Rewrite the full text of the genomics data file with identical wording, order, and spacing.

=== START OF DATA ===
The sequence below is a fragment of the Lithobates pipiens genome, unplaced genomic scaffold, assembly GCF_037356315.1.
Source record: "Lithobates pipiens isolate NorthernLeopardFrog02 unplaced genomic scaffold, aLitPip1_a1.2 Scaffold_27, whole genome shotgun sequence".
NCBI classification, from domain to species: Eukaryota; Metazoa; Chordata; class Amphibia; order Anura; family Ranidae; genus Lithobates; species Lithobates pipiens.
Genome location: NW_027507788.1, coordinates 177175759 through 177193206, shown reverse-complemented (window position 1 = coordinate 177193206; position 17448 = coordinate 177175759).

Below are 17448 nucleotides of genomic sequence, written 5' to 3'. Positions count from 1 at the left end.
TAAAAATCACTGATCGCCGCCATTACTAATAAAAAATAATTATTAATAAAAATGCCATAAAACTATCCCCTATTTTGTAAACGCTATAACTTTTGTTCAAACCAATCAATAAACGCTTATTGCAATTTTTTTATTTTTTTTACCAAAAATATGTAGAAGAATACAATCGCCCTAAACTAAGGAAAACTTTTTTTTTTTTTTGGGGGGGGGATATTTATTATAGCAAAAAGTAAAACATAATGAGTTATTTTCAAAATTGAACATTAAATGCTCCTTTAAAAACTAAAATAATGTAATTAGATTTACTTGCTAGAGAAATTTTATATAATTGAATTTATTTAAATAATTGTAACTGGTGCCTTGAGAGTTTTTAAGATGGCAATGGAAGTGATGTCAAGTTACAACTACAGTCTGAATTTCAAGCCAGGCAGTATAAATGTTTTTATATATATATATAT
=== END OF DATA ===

The sequence below is a fragment of the Lithobates pipiens genome, unplaced genomic scaffold, assembly GCF_037356315.1.
Source record: "Lithobates pipiens isolate NorthernLeopardFrog02 unplaced genomic scaffold, aLitPip1_a1.2 Scaffold_27, whole genome shotgun sequence".
NCBI classification, from domain to species: Eukaryota; Metazoa; Chordata; class Amphibia; order Anura; family Ranidae; genus Lithobates; species Lithobates pipiens.
Genome location: NW_027507788.1, coordinates 177175759 through 177193206, shown reverse-complemented (window position 1 = coordinate 177193206; position 17448 = coordinate 177175759).

Below are 17448 nucleotides of genomic sequence, written 5' to 3'. Positions count from 1 at the left end.
TAAAAATCACTGATCGCCGCCATTACTAATAAAAAATAATTATTAATAAAAATGCCATAAAACTATCCCCTATTTTGTAAACGCTATAACTTTTGTTCAAACCAATCAATAAACGCTTATTGCAATTTTTTTATTTTTTTTACCAAAAATATGTAGAAGAATACAATCGCCCTAAACTAAGGAAAACTTTTTTTTTTTTTTGGGGGGGGGATATTTATTATAGCAAAAAGTAAAACATAATGAGTTATTTTCAAAATTGAACATTAAATGCTCCTTTAAAAACTAAAATAATGTAATTAGATTTACTTGCTAGAGAAATTTTATATAATTGAATTTATTTAAATAATTGTAACTGGTGCCTTGAGAGTTTTTAAGATGGCAATGGAAGTGATGTCAAGTTACAACTACAGTCTGAATTTCAAGCCAGGCAGTATAAATGTTTTTATATATATATATAT